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ANTA01H3 (417)
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Department
Anthropology
Course
ANTA01H3
Professor
Mortenser
Semester
Winter

Description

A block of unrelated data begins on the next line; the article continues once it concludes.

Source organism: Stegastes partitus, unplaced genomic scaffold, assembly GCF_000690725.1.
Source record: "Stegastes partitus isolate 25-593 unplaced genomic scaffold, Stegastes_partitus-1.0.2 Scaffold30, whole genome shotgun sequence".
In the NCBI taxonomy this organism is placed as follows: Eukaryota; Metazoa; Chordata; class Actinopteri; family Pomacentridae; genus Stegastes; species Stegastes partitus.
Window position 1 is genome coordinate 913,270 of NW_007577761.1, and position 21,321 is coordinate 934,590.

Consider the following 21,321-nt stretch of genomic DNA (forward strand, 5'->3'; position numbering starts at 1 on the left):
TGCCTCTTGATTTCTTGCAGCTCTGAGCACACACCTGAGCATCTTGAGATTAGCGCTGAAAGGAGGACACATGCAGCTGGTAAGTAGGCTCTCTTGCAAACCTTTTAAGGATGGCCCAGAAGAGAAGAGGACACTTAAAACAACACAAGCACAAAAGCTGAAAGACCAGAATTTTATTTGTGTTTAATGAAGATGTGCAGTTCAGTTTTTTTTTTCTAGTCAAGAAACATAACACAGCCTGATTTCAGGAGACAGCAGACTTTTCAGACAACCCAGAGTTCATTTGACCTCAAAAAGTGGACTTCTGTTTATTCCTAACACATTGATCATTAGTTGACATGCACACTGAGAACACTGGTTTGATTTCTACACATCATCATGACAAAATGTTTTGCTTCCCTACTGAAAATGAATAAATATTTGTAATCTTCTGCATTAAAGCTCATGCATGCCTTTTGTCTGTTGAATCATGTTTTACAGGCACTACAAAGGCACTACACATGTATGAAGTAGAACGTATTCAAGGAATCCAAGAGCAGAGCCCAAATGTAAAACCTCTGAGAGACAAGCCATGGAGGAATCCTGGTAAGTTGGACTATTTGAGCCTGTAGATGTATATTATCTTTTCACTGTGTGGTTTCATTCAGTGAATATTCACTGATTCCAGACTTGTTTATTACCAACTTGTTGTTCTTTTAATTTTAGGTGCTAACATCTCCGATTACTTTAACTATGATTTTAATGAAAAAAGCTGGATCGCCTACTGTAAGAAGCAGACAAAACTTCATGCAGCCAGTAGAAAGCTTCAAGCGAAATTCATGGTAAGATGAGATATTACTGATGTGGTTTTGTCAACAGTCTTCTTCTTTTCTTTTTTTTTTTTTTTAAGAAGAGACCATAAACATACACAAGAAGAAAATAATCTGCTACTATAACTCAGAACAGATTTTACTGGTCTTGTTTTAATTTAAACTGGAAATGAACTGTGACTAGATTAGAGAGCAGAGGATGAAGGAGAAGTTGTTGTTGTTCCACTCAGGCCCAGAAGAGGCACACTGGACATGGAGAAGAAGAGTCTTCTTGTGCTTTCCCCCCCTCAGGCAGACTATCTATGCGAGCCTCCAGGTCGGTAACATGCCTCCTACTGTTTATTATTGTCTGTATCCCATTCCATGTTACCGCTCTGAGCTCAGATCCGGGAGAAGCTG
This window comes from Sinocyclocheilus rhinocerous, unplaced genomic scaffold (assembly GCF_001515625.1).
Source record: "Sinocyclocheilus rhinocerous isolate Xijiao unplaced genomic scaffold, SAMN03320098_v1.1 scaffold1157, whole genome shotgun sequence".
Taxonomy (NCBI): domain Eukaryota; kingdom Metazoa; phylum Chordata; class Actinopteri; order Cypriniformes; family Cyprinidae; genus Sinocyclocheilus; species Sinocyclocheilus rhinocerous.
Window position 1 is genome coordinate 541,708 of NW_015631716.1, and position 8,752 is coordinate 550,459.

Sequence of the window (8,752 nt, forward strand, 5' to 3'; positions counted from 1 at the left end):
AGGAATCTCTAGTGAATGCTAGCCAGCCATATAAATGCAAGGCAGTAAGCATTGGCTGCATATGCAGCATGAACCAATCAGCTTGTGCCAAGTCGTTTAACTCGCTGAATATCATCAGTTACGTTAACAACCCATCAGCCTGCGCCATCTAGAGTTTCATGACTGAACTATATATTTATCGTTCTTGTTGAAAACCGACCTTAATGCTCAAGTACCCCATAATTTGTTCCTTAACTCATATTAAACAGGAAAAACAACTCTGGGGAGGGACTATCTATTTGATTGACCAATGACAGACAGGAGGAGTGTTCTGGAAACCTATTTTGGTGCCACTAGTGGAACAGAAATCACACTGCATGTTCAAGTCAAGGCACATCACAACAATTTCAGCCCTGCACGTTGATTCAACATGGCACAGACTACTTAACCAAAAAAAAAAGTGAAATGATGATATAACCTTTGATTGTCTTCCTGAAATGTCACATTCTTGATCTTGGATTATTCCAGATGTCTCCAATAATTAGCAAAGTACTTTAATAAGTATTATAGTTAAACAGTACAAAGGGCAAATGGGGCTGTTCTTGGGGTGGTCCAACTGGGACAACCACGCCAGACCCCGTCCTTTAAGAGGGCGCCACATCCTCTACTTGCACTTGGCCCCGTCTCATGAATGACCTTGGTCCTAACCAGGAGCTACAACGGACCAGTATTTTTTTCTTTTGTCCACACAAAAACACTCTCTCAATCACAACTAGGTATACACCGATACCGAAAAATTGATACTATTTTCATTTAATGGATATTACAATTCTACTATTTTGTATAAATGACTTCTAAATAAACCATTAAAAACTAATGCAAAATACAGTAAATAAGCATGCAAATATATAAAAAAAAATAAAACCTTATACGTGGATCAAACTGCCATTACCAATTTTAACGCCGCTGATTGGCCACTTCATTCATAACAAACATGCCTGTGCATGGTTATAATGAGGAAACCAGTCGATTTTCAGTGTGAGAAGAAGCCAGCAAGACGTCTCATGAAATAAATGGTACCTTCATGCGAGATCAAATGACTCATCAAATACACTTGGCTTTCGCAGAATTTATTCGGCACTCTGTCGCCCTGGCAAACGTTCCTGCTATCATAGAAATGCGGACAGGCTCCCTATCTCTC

Defining New Ways to Discriminate in a Post 9/11 World  9/11 changed the way many have come to view Islam and Muslims as many Muslims experience racism, prejudice, and discrimination  a popular form of discrimination became known as Islamophobia which is racism that leads to prejudice against and fear of Islamic beliefs and Muslims  since 9/11 peaceful, law-abiding Muslims have come under attack by those fearful and suspicious of their culture and religious beliefs Discrimination against Obese People by Doctors  overweight people have been the target of scrutiny for a number of years—many believe that obese people lack willpower and thus overeat and don’t exercise (this isn’t always the case)  in an American study, 620 doctors were asked to describe obese patients; they used terms like awkward, unattractive, ugly  doctors also believed obese people were unlikely to comply with treatment, influencing the way doctors treat patients  another study shows the higher a patient’s body mass, the less respect a doctor has for the patient; less respect from a doctor leads to less time spent with the patient, and less info offered by the doctor  this leads to a cycle where the patient doesn’t get the help needed to manage the weight problem What Causes Prejudice and Discrimination?  sociologists look for answers to the question of what causes prejudice and discrimination in the process of socialization and conformity to group behaviour  there are numerous theories that aim to explain the unfortunate origins of discrimination Learned Theory  prejudice and discriminatory behaviour are learned behaviours individuals acquire through socialization  children learn by observing their parents and often imitate the behaviours they see  many of the behaviours parents demonstrate are meant to help their kids function and get along in society as they age  unfortunately not all lessons learned at home are positive—in some cases, prejudicial views are passed along from parent to child (often children carry those views with them until adolescent years, when they abandon beliefs of parents in favour of peers’ beliefs)  the family isn’t the only agent of socialization carrying potentially negative ideas that can lead to intolerance—media is responsible for portraying both positive and negative views of race, gender, and sexual orientation  images in media have been known to spread stereotypes (ex: white people are typically in lead roles)  the English language is also riddled with inappropriate terminology (fireman, mailman, policeman, weatherman), allowing children to make assumptions about gender roles and career choice  family and media has allowed individuals to learn and retain prejudice and discrimination Competition Theory  prejudice in Canada exists against visible (non-white immigrants) within the country  according to the theory, the reason people distrust immigrants is economic competition— whenever an economic crisis occurs in society, people incorrectly assume that immigration policies and immigrants are at fault  the unemployed may come to believe that newcomers have taken jobs, creating a sense of competition between the 2 groups  some believe the large influx of new Canadians place strains on our social and economic hardships of the country  unfounded and inaccurate assumptions may lead some to hold deep resentment toward immigrants and may account for certain prejudice and discrimination in society Frustration-Aggression Theory  sometimes the shortcomings an individual experiences in their financial s
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